1993: In which she tries to explain herself and widdles on her shoe

You’ll have figured out by now that I had my son when I was fifteen years old. Yep, that’s right. I was just a month shy of my fifteenth birthday when I found out I was pregnant. I was in grade nine and I had been – up until then, at least – A Good Girl. Quiet, reserved and painfully shy. No trouble at all to my teachers. Mostly invisible to my classmates. No real trouble to my family, although fourteen was a bad year for Mom and me. I’m sorry, Ma. I really am. I was difficult and obnoxious and sneered a lot. Much time was spent being what my mother called “awkward” and “otherwise”.

I remember a look in her eyes when we fought, which I took to be anger and dislike of me. Now, as a mother myself, I realise it was a look of utter panic. Terror and dread of all that can go wrong – and you just know it will be your fault, because you’re completely clueless. It was a look of “Fuckfuckfuck! She’s not doing what she’s supposed to. I’m messing up. What do I do now? Will someone please tell me what the hell I’m supposed to be doing?” Hanging on to your composure by a very frayed thread indeed, because everyone knows children can smell fear. If you let go for even one second, if your paper-thin veneer of Motherly Authority slips just an inch – they’ll be on to you like a pack of hyenas. Gratuitous National Geographic feeding frenzy scenes will ensue. Especially daughters. Daughters are good at spotting the cracks and are handy with a crowbar.

I’m familiar with this look from the inside these days. I feel it in my own eyes sometimes, and I know it’s only going to get worse. A sense of humour helps a lot. Once again, sorry, dear Ma. As penance, I promise to look after you in your old age. Bring on the bedpans – I deserve it.

There are people who think they have the whole “tragic teenage pregnancy” thing figured out. They don’t. They don’t know squat, in fact, unless they’ve been there themselves.

So, what can I tell you? That my childhood was traumatic? That it’s all my parents’ fault? That they didn’t love me enough? Or loved me too much? That I was a wicked, wanton harlot throwing myself at anyone who’d have me? That I was an ignorant and naïve child, led astray by a bad older boy?

Sounds good, sounds like what you’d expect. Pick any of the above scenarios – we all have the makings of a juicy Virginia Andrews novel in there. Except, none of it’s true. Sorry folks. It just wasn’t like that. All the stupid things I did, all the typical teenage shit, were just a cunning disguise. Underneath it all I really was a Good Girl.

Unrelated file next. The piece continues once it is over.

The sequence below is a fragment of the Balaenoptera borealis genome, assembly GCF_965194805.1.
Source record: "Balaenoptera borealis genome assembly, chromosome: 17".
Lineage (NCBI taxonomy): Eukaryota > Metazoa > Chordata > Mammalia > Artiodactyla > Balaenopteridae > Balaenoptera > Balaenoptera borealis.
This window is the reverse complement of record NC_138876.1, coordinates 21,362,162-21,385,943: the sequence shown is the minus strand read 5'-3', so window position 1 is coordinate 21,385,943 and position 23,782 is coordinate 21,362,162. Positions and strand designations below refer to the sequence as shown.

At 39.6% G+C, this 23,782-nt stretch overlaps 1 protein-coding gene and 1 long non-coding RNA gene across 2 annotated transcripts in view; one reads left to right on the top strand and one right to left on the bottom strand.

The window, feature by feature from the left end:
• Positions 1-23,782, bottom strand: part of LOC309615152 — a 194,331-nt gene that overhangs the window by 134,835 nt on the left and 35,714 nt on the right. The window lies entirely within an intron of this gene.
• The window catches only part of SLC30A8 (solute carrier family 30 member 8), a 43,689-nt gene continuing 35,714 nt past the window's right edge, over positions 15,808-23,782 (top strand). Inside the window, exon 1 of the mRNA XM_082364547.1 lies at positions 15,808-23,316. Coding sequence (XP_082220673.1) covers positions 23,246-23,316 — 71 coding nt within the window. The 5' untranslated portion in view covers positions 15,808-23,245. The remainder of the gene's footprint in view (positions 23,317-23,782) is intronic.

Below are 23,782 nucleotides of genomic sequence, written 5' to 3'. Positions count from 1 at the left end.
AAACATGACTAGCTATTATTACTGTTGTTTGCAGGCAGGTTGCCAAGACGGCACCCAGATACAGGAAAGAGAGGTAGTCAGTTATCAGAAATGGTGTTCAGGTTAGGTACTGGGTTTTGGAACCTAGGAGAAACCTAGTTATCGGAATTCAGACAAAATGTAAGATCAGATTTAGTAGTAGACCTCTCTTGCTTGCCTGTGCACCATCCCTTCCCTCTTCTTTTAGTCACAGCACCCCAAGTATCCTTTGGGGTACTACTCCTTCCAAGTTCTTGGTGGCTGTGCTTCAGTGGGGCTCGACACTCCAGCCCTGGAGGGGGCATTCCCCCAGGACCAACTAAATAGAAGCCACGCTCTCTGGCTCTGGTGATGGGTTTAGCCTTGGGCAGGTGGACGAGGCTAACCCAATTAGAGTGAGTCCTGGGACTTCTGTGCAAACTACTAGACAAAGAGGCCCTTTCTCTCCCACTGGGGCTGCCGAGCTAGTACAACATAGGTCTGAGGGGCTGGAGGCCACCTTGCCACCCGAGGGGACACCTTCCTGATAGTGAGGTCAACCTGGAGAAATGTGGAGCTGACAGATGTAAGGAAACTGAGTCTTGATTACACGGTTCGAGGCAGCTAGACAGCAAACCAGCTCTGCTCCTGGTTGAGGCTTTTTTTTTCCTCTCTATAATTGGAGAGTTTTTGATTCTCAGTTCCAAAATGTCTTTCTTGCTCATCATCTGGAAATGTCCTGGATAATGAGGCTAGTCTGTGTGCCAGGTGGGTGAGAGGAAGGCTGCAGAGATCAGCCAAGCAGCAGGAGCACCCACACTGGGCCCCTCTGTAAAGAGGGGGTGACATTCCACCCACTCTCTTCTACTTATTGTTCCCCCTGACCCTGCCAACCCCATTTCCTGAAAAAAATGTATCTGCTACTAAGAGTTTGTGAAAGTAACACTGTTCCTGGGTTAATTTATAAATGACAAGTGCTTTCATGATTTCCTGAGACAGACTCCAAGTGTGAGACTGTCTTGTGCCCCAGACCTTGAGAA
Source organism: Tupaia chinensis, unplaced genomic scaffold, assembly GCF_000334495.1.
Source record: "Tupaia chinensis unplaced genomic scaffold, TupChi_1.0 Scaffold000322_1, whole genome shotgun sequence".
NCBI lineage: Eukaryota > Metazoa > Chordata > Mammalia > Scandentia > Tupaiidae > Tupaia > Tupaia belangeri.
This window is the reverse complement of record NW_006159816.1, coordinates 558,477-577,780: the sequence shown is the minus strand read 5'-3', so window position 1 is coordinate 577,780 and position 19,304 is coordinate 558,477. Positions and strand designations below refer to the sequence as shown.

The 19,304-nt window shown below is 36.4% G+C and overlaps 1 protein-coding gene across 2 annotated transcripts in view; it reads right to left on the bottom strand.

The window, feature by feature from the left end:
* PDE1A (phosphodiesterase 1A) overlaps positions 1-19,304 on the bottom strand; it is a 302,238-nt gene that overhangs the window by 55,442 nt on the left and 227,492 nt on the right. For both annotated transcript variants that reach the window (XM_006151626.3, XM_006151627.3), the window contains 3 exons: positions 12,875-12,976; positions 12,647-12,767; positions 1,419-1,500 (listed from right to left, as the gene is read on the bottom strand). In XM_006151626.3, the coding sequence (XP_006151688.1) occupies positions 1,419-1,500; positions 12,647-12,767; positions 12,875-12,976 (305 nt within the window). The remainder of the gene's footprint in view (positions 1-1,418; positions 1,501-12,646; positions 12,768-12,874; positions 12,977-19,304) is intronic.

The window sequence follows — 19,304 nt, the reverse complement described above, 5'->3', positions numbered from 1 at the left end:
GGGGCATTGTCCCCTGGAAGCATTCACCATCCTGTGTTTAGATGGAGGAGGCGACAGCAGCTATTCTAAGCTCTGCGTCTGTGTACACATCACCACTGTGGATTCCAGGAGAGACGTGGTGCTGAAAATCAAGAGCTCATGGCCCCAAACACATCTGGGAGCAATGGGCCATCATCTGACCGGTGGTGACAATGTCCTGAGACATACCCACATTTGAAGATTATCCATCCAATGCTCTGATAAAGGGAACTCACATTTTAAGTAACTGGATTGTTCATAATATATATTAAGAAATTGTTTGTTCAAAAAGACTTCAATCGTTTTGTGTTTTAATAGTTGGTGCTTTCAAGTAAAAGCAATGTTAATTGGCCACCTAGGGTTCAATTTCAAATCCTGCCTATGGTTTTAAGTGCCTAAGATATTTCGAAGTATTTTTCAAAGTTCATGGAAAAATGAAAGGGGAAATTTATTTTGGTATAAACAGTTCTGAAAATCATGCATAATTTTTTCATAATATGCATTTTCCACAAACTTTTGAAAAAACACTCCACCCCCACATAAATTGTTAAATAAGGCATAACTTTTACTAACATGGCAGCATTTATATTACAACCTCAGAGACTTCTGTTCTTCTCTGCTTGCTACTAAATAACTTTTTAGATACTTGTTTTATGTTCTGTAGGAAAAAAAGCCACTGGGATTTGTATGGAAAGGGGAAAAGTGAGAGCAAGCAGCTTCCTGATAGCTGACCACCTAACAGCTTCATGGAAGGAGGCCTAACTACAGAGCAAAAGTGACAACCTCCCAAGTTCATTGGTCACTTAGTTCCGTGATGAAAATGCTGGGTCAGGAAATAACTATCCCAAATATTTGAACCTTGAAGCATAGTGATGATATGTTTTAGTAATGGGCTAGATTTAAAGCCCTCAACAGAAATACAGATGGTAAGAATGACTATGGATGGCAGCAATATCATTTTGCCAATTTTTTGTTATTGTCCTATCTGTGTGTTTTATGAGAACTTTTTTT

I always had glowing reports from my teachers; I did well without really trying very hard. I was definitely not one of the cool girls – but I wasn’t totally nerdy either. Most of my classmates would probably have to think really hard if asked to describe me. I was just sort of nondescript. I was good at schoolwork, sucked at sports and wished that the Afrikaans mondeling had never been invented. In fact, if I never had to speak to anyone at all I’d have been happy. I spent most of my school years in a kind of permanent, whole-body cringe at my own ridiculousness.

I also had an overwhelming sense of waiting. I can clearly remember a time when I was about seven or eight years old. It was a beautiful sunny afternoon after school – that magical time around four o’clock: after homework, before supper – a time you were free to do anything at all, be anyone you wanted. I sat outside and listened to the birds. The air was still, there was no wind; it was quiet enough to hear the sea and the cars on the other side of the valley. There was a smell of “summer’s coming” in the air. I still smell it sometimes these days, and I remember being seven. It was a special sort of day. The kind you remember for the rest of your life. You don’t get many of those days. None of us do. Looking up at the sky, I remember feeling really small (maybe because I was?), and really sad. I remember asking, “Is this it? Is this all there is? Is there something else out there for me?”

Is there something else out there for me? No answer came. Not then. But I believed there had to be. Of course there was. Isn’t there some unique, important destiny waiting for each one of us? I suppose I was impatient. I wanted it now – I prayed and wished and longed for “it”, although I had no idea what “it” was. I spent years trying to find it.

I grew up with an anorexic self-esteem, minus the sparkling personality and self-confidence, if you’ll pardon the generalisation. Needless to say, I didn’t have the slinky figure either. I thought that everyone else in the world belonged to some kind of fabulous secret society that I’d never be allowed to join. I felt as if I was on the edge of everything. Even when I was happy and having what passed for fun in those days of red jeans and Dr Alban, there was always some little part of me watching from the inside, reminding me that this wasn’t real, this wasn’t it.

I looked for it in my friends, in books and in horrible, suicidal poetry. I looked for it where others seemed to have found it – the ones who seemed so cool and mature, the ones who seemed to know. I looked for it where they did – in cigarettes and alcohol, in boys and in obscure, depressing music.